Death Of The ALARA Radiation Protection Principle As Used In The Medical Sector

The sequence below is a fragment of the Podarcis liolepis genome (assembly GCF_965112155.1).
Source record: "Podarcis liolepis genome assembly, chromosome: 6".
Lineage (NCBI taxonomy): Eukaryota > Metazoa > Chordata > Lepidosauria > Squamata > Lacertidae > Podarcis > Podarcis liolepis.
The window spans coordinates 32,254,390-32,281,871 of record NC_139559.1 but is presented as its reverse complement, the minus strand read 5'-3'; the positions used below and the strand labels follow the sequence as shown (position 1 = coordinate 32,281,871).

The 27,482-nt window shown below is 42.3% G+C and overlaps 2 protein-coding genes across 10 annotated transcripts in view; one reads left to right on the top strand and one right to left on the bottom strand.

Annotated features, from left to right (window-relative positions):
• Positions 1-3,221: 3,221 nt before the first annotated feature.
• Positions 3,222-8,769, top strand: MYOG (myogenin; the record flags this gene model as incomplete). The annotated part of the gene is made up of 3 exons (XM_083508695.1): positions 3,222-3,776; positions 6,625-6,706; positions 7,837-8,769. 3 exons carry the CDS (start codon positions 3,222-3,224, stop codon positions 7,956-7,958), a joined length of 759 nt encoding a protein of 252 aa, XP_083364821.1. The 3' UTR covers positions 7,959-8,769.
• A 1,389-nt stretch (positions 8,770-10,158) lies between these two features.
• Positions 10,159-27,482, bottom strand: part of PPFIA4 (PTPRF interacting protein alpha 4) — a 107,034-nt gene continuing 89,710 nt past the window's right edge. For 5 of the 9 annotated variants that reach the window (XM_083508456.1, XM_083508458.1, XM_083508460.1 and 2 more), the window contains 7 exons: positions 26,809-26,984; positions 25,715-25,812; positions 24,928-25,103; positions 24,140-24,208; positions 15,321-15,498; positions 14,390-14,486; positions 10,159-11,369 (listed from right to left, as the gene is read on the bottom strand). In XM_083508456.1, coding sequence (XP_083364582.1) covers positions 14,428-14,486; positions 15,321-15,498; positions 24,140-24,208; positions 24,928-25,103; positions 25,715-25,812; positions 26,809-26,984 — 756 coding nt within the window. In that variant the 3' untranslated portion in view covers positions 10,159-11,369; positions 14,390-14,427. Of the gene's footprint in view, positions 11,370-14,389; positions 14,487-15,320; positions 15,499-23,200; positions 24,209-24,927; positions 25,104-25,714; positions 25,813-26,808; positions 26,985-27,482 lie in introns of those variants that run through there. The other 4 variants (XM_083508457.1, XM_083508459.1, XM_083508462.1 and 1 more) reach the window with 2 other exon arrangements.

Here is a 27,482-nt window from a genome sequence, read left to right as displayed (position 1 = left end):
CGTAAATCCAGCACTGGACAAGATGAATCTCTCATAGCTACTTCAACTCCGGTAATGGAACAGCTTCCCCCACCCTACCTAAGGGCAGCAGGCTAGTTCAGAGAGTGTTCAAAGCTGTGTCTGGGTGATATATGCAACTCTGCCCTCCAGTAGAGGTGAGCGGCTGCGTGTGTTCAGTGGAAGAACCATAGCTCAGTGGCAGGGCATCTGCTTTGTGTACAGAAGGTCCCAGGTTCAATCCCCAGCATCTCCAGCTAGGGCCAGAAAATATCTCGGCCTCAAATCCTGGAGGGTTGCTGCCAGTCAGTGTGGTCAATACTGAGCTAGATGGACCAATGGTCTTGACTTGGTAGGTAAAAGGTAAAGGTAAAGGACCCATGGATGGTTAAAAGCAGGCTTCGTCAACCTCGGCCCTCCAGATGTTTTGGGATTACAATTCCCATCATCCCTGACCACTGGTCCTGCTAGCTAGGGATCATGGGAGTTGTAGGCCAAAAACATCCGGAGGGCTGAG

ALARA is the acronym for “As Low As Reasonably Achievable.” It is a radiation protection concept borne from the linear no-threshold (LNT) hypothesis. There are no valid data today supporting the use of LNT in the low-dose range, so dose as a surrogate for risk in radiological imaging is not appropriate, and therefore, the use of the ALARA concept is obsolete. Continued use of an outdated and erroneous principle unnecessarily constrains medical professionals attempting to deliver high-quality care to patients by leading to a reluctance by doctors to order images, a resistance from patients/parents to receive images, subquality images, repeated imaging, increased radiation exposures, the stifling of low-dose radiation research and treatment, and the propagation of radiophobia and continued endorsement of ALARA by regulatory bodies. All these factors result from the fear of radiogenic cancer, many years in the future, that will not occur. It has been established that the dose threshold for leukemia is higher than previously thought. A low-dose radiation exposure from medical imaging will likely upregulate the body’s adaptive protection systems leading to the prevention of future cancers. The ALARA principle, as used as a radiation protection principle throughout medicine, is scientifically defunct and should be abandoned.